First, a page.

Growing up in Rome, Luciano Matarazzo learned the family art of pizza making when he was only 15 years old. When he immigrated to the United States at the age of 20, he brought his family’s culinary traditions with him in hopes of opening his own restaurant and offering authentic Italian cuisine at a reasonable price.
Matarazzo discovered his dream of opening several pizzerias throughout Massachusetts. Since then, he has owned businesses in Boston and Northampton, including Pinocchio Pizzeria on 122 Main St. in Northampton and a small restaurant at 26 Main St. in Amherst named Pasta E Basta, which was founded in 1996. Pasta E Basta offers a southern Italian theme, which Matarazzo said draws from his family’s roots in Rome and Naples.
Originally, the eatery had only four full-time employees and enough room to seat 35 customers. Since then, the business has both grown and come under new ownership. Luciano passed the business on to his only son, Marco Matarazzo, in 1999. Marco then renovated the building in 2004 and expanded the restaurant to the additional upper floors.
The renovation transformed Pasta E Basta into the eatery it is today. There are three floors of seating, a trait that makes the restaurant physically unique, explained Matarazzo. Altogether, the restaurant has the capacity to accommodate 120 customers and is now staffed by approximately 10 full-time employees.
Although nearby Bertucci’s also offers Italian cuisine, Matarazzo said that Pasta E Basta is unique because it is “probably the only Italian restaurant around here that’s not chain.” He explained that because the business is individually owned, it can offer a larger variety. Pasta E Basta customers can choose between 15 different sauces and 15 different pastas. Matarazzo pointed out that customers also have the option to mix and match ingredients to create unique dishes, something that most chain restaurants do not offer.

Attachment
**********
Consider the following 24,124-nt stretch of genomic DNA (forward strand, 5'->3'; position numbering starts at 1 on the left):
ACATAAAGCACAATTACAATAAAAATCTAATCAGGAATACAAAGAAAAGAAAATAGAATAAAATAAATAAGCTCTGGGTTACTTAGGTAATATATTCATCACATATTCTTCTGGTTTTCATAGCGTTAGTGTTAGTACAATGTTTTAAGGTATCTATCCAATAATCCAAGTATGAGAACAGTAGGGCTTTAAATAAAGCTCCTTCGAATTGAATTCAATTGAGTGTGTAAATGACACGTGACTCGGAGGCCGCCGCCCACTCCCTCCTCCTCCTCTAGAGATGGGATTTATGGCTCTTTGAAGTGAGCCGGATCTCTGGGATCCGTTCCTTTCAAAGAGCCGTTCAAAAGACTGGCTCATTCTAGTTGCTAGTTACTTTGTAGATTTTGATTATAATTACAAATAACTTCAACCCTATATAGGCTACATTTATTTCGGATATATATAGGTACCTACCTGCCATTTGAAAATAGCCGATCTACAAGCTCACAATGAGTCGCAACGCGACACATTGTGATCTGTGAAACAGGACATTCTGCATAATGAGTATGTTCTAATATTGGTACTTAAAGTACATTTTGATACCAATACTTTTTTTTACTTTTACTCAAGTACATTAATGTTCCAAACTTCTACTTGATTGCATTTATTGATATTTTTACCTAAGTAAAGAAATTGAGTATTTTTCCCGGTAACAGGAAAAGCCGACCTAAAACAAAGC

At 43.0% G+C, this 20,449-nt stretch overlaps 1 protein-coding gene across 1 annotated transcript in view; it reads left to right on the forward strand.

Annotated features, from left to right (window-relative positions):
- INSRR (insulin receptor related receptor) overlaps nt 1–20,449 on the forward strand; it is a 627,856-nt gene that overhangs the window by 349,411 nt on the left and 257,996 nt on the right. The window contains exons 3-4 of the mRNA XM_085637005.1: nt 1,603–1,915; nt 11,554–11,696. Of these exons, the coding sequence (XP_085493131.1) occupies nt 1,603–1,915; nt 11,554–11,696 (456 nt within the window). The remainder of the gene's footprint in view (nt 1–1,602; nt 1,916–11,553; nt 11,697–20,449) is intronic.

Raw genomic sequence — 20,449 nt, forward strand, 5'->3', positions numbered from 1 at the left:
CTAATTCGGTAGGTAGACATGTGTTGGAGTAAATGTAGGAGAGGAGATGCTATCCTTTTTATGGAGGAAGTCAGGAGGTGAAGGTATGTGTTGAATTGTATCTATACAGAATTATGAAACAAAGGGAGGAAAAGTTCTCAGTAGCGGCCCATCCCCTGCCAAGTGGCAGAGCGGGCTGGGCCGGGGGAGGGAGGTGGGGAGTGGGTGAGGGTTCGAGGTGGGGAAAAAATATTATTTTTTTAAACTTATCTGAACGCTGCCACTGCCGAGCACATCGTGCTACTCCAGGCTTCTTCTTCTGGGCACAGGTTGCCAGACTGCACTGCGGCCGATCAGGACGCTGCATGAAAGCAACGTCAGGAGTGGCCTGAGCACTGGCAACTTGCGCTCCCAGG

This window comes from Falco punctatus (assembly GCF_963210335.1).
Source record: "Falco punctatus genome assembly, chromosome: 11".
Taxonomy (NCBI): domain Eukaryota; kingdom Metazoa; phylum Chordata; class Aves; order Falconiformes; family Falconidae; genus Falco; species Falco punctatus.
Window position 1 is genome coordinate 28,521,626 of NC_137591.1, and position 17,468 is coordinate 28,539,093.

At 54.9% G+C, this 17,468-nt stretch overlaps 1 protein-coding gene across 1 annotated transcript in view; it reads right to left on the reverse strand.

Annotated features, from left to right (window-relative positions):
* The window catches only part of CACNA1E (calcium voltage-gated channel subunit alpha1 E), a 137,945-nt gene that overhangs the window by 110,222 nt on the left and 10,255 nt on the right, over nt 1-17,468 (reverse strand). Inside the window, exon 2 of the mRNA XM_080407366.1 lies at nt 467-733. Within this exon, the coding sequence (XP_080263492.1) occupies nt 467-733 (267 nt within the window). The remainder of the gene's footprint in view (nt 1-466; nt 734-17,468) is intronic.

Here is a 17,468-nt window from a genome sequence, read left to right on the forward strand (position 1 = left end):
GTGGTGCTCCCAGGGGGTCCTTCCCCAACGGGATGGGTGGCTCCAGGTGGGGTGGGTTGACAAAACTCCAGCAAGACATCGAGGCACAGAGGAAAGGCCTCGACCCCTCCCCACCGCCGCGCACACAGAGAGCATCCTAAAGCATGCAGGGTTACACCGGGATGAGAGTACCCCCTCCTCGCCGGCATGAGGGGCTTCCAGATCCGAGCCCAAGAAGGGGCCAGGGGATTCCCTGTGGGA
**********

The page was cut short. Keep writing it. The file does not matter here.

According to Matarazzo, Pasta E Basta serves three particularly popular entrées. There is the well-known Crazy Alfredo, which consists of fettuccini pasta covered with a spicy alfredo sauce, chicken, sausage, salami and roasted red peppers. There is also the Frutti Di Mare, a dish of linguini pasta in white wine or marina sauce topped with clams, mussels, shrimp and calamari. The third is a combination of penne pasta, vodka sauce and sautéed chicken.
Due to its proximity to local colleges and the restaurant’s acceptance of UCards and Off Campus Meal Plan (OCMP) swipes, Pasta E Basta’s customer base is significantly rooted in its popularity among students. Matarazzo estimated that during academic semester, college students represent approximately half of his business. One of these students is Olivia Branton, a University of Massachusetts sophomore, who studies vocal performance.
Branton, who had never been to Pasta E Basta before Monday afternoon, said she decided to eat there because a friend recommended the restaurant and because she likes Italian food. After sampling her gnocchi pasta dish, she commented that the food was very good and that the restaurant offers a “very big portion size, which is never a bad thing.”
Although Pasta E Basta continues to see first-timers like Branton, it also has its fair share of devoted regular customers, like Conner Wilson.
Wilson, a junior economics major at Amherst College, said that Pasta E Basta was the first restaurant that he and his family went to after they arrived from Arizona and had moved him into school. Now, Wilson lives in an apartment that is just a short walk from the restaurant, a walk that he makes on a daily basis.
“Usually, I get at least one meal here every day,” Wilson said as he ate his dish of grilled salmon, salad with balsamic vinaigrette and mixed vegetables. He described the restaurant as offering “phenomenal” food that is reasonably priced. He also complimented the service, saying that it takes “no time at all” to receive his order.
When asked why he goes to Pasta E Basta so frequently as opposed to other restaurants, Wilson said, “It’s the most consistent restaurant in Amherst, hands down… I’ve never had a bad meal here.”
Matarazzo views returning customers like Wilson as a sign that his business is offering a satisfactory dining experience.
“It’s always a pleasure to see regulars come in,” Matarazzo said. “New faces are good too, but you know you’re doing something right when the same people keep coming back.”
Shelby Ashline can be reached at [email protected]